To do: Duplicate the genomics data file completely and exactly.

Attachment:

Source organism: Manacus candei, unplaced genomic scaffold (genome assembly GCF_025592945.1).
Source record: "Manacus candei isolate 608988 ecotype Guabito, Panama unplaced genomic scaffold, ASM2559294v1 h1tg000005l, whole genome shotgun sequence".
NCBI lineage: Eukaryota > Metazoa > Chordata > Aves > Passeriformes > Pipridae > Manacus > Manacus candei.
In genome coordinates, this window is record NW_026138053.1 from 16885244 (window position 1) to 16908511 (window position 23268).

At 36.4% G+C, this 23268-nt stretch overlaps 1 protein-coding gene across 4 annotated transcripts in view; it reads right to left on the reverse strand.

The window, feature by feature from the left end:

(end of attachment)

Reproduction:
Source organism: Manacus candei, unplaced genomic scaffold (genome assembly GCF_025592945.1).
Source record: "Manacus candei isolate 608988 ecotype Guabito, Panama unplaced genomic scaffold, ASM2559294v1 h1tg000005l, whole genome shotgun sequence".
NCBI lineage: Eukaryota > Metazoa > Chordata > Aves > Passeriformes > Pipridae > Manacus > Manacus candei.
In genome coordinates, this window is record NW_026138053.1 from 16885244 (window position 1) to 16908511 (window position 23268).

At 36.4% G+C, this 23268-nt stretch overlaps 1 protein-coding gene across 4 annotated transcripts in view; it reads right to left on the reverse strand.

The window, feature by feature from the left end: